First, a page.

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Promoting Justice for All
Wednesday, November 8, 2017
By Alan R. Hanson, Acting Assistant Attorney General
A few days ago, the Office of Justice Programs was honored to host the third meeting of the Department of Justice's Right to Counsel National Consortium. It brought together judges, prosecutors, law enforcement officials, community stakeholders and criminal defenders. These are individuals involved in ensuring that all persons charged with committing a crime have their Sixth Amendment rights safeguarded.
Deputy Attorney General Rod Rosenstein delivered keynote remarks at the meeting, and we were privileged to have many distinguished guests and national leaders attend.
"Protecting the right to counsel is a fundamental component of preserving the rule of law and ensuring equal access to justice," the Deputy Attorney General said. "The point of the rule of law is to maintain a fair and rational system characterized by universality—that is, it applies equally to each person. Under the rule of law, the people tasked with enforcing the law must do so impartially."
The right to counsel is the foundation of true justice. Our nation's Constitution enshrines this right, and the courts have ratified it as a cornerstone of American criminal justice. It is a critical constitutional right.
However, too many defendants, many of them poor, still do not receive the full benefit of this most fundamental of rights. It is more than half-a-century after the Supreme Court handed down its landmark decision in Gideon v. Wainwright, among the most important cases in all of American jurisprudence. The decision guarantees access to counsel, yet, regrettably, our system has too often failed those who have been, as Anthony Lewis put it in Gideon's Trumpet, "tossed aside by life."
"Equal justice under law" is more than just an inscription on the frieze of the U.S. Supreme Court building; it is the basis of our system of laws. If this principle is undermined by under-resourced and over-burdened defenders, or by judges who fail to appoint qualified attorneys to handle cases, the system's integrity is compromised, and we all pay a price.
That's why the Department of Justice is committed to upholding and improving access to counsel. We have an Attorney General and a Deputy Attorney General who understand very well that our system of justice demands balance – qualified prosecutors and qualified defense attorneys, both sides committed, to seeking justice ‒ not just to winning cases.
The Office of Justice Programs, primarily through our Bureau of Justice Assistance, is playing an important role in ensuring that this right is honored both in spirit and in practice. We have also worked closely with the field, along with our colleagues at the Office for Access to Justice, in addressing this important issue.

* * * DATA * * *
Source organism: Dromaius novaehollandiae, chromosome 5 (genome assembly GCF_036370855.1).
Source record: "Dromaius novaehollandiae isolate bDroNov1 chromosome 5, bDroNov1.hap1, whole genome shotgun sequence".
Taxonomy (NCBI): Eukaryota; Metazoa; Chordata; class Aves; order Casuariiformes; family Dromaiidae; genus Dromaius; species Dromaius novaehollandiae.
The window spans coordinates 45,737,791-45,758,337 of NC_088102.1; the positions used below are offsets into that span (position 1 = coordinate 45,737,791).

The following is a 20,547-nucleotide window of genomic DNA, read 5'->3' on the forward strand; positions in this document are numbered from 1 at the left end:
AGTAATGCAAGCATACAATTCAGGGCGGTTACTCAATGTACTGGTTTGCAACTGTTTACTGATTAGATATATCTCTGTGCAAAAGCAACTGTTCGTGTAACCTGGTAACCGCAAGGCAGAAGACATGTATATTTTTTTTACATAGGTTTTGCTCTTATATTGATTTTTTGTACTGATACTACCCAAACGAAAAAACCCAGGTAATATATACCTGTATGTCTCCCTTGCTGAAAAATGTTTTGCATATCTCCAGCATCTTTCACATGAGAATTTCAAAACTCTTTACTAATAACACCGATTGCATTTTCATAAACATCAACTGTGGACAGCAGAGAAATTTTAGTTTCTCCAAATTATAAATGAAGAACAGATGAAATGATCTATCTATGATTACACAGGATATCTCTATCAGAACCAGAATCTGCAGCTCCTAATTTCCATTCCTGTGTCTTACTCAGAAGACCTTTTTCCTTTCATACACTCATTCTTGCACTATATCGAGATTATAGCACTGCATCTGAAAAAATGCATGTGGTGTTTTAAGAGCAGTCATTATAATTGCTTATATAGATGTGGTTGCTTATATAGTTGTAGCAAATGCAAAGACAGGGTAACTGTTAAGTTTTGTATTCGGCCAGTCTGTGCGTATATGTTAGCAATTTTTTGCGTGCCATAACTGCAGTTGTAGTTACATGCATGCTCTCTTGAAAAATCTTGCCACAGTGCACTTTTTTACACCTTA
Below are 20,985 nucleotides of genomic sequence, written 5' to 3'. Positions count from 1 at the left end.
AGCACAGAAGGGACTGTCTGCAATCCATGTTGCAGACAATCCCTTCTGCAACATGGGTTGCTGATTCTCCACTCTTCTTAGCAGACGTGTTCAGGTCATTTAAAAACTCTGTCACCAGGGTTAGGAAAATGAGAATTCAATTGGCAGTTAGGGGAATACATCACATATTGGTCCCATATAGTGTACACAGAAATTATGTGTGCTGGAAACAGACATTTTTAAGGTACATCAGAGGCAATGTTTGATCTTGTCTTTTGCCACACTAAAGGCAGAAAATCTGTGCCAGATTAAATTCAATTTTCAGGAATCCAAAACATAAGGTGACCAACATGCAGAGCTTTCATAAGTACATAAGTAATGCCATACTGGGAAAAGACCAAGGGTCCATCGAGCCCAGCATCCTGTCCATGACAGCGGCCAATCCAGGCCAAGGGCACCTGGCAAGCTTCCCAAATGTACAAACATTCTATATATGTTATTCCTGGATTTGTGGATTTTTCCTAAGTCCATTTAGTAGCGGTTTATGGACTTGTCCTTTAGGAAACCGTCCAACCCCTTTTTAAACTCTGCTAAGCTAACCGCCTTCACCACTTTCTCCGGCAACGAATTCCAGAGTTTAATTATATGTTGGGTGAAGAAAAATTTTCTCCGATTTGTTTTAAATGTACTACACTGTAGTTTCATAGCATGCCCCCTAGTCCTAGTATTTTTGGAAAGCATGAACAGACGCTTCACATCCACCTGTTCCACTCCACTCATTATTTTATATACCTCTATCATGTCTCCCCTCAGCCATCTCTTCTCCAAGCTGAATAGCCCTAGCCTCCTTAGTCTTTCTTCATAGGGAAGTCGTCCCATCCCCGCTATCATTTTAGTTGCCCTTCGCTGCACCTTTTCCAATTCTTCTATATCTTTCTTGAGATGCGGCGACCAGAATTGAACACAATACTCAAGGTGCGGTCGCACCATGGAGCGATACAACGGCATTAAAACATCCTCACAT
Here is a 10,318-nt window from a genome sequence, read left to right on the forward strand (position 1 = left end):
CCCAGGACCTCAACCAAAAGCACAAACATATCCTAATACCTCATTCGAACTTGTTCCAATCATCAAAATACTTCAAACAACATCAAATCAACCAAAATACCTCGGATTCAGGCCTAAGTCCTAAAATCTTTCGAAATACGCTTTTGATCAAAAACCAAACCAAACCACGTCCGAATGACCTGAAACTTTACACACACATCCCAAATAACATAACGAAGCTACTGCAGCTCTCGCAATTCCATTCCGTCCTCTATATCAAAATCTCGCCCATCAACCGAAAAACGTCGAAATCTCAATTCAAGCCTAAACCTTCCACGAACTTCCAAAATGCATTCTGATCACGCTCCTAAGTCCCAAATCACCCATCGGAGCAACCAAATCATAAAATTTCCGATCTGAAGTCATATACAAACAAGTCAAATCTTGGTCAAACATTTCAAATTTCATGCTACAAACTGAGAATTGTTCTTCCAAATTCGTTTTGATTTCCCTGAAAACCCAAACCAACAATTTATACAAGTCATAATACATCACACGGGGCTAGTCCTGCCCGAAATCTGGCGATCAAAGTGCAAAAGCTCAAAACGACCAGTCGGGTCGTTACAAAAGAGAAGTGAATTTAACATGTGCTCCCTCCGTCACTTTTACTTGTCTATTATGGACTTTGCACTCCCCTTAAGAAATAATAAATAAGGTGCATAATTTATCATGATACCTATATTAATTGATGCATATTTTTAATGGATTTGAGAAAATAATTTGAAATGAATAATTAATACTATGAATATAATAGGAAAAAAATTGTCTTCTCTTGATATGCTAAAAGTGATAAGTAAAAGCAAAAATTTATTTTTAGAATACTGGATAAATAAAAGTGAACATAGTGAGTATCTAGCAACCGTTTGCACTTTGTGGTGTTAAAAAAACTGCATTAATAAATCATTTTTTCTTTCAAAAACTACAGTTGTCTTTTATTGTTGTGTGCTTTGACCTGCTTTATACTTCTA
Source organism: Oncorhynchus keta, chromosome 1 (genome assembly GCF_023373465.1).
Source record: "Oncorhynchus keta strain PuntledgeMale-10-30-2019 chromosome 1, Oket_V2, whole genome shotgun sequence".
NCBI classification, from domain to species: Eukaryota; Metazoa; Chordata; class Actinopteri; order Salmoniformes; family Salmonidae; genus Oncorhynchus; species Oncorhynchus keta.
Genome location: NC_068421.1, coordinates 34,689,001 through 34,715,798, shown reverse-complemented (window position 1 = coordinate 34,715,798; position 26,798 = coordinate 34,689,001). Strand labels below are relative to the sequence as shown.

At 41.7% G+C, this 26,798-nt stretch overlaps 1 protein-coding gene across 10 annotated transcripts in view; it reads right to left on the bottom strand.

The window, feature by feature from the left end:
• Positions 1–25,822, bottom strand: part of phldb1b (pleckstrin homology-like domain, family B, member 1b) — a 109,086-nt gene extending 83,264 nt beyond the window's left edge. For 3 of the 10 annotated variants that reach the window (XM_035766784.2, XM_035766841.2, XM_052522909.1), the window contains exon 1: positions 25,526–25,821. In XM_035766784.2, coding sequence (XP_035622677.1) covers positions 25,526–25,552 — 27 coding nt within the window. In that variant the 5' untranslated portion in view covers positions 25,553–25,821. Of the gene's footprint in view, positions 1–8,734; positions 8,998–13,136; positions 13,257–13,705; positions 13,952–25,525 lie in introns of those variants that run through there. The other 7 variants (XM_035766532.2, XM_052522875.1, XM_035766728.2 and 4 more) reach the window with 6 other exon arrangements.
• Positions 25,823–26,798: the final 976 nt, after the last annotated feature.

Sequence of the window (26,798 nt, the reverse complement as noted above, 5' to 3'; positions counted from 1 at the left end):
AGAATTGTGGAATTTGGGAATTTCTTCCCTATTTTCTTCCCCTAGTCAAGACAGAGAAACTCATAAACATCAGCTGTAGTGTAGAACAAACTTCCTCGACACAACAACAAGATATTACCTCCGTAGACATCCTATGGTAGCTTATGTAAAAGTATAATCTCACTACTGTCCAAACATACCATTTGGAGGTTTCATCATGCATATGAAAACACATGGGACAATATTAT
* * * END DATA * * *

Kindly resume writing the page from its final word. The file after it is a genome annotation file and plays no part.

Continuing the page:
Attorney General Sessions said recently that the integrity and effectiveness of our system of justice rests, among other things, on our courts, which "ensure that our rights are protected, that defendants receive a fair trial, and that cases are decided by the facts and the law." Our constitutional guarantees of due process need to be protected, and competent counsel helps us realize these fundamental aims of the court system.
OJP is especially invested in these goals. A program from the Bureau of Justice Assistance is bringing together researchers and practitioners to test effective defense strategies in the criminal justice system.
Through this BJA program, innovative defense sites highlight the importance of collaboration within the justice system. By working together, the key offices are able to evaluate their defense delivery systems and use evidence-based solutions to address their system needs. For example, by providing counsel at first appearance in Contra Costa, California, the public defenders office, the district attorney and local law enforcement have worked together and reduced the failure-to-appear rate from nearly 54 percent to 17 percent of weekly misdemeanor cases.
We're fighting to protect the rights of juvenile defendants, as well. Our Office of Juvenile Justice and Delinquency Prevention is devoting substantial resources to strengthening juvenile defense, providing funding and support to improve access to high-quality juvenile defense.
OJP's 2017 awards of $3 million support training and technical assistance for securing Americans' constitutional rights at the state and local levels. These TTA providers assist with strategic planning, evaluations, and hands-on training and implementation of effective policies and reforms.
The right to counsel remains a priority for OJP. We believe everyone should have access to highly qualified, well-resourced representation at every stage of justice proceedings. The fairness of the system, the future of those who come into contact with it, and the safety of our communities all depend on it.
The Right to Counsel National Campaign is the engine that has been powering this work. By all accounts, this campaign has been a success, and we're making progress as a nation toward our goal of equal justice grounded in fair representation. OJP is proud to be involved in this important work.